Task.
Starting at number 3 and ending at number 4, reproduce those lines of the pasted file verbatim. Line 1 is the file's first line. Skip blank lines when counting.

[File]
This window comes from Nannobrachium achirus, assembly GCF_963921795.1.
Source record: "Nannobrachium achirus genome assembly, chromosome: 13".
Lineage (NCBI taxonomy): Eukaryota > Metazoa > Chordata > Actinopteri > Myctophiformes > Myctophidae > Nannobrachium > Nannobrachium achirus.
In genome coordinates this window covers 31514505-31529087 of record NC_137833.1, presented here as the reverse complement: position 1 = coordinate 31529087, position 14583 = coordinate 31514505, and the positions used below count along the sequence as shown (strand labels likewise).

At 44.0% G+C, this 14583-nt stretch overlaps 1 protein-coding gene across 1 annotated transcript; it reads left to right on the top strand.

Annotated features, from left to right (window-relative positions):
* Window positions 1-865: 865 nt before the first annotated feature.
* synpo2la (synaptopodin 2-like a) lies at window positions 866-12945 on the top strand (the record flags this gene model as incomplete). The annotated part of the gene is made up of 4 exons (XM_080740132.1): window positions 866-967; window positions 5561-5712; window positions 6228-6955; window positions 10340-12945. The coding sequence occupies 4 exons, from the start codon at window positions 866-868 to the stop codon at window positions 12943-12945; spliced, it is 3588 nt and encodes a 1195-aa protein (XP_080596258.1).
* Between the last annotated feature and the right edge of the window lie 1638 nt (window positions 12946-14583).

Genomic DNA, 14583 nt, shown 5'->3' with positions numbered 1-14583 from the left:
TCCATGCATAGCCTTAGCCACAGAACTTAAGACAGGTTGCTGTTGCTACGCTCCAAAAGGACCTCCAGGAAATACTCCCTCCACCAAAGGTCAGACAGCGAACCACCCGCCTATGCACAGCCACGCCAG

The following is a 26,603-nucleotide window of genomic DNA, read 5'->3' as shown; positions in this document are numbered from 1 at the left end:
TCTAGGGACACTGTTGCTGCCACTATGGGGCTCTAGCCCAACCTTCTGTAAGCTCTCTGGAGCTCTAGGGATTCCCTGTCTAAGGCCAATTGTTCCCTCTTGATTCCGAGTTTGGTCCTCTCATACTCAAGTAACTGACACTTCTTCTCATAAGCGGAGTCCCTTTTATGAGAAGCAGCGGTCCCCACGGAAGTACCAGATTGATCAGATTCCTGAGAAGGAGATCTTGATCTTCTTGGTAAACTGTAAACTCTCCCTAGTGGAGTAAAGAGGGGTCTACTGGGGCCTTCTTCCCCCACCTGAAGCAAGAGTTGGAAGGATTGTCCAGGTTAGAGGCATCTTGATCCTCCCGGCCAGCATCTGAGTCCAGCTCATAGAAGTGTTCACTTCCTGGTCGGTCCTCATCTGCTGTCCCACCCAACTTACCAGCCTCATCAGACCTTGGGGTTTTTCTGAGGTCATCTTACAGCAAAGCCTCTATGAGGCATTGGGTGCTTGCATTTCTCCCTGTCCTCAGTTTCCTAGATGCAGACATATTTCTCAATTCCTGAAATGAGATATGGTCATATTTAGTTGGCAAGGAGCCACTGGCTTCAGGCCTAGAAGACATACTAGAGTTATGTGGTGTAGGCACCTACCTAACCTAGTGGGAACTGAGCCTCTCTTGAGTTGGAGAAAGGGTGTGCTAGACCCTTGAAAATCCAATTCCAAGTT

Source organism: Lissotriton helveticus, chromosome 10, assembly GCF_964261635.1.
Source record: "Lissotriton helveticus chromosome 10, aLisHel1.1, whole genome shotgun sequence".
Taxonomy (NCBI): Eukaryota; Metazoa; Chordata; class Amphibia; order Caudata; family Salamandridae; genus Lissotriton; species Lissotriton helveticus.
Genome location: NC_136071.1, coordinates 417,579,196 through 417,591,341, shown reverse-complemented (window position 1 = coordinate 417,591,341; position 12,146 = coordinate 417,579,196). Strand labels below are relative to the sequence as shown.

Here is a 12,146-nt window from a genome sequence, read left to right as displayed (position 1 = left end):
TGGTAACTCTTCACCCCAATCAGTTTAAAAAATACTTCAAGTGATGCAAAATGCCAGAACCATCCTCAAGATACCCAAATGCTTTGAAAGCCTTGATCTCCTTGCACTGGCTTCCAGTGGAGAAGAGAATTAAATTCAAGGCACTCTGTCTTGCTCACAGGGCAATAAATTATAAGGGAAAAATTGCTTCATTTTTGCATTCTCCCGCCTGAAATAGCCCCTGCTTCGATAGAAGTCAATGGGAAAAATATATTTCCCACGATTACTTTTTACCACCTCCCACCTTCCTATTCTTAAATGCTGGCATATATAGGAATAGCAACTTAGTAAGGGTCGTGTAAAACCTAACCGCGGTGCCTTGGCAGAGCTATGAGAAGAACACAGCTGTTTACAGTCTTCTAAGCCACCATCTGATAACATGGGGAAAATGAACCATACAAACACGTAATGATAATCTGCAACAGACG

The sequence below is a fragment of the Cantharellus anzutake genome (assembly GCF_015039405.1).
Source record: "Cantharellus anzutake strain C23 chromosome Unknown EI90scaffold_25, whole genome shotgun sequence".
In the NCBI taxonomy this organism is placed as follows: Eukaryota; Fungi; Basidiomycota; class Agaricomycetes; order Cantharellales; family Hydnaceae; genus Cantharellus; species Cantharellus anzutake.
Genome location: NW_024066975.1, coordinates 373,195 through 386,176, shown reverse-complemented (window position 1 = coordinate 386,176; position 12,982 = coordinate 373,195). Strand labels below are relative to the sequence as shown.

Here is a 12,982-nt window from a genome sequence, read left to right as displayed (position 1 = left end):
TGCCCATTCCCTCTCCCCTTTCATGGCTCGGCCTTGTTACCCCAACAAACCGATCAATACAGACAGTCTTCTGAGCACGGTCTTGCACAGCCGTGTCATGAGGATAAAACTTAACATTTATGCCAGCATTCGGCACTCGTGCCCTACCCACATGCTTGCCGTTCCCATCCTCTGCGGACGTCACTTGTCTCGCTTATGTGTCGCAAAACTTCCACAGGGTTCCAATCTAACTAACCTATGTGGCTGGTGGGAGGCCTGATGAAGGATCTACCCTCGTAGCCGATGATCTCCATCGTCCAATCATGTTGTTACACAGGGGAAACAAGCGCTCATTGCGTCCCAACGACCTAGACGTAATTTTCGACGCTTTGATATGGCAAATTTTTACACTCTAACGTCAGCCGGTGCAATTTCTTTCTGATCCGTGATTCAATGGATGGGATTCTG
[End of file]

Lineage (NCBI taxonomy): Eukaryota > Metazoa > Chordata > Actinopteri > Myctophiformes > Myctophidae > Nannobrachium > Nannobrachium achirus.
In genome coordinates this window covers 31514505-31529087 of record NC_137833.1, presented here as the reverse complement: position 1 = coordinate 31529087, position 14583 = coordinate 31514505, and the positions used below count along the sequence as shown (strand labels likewise).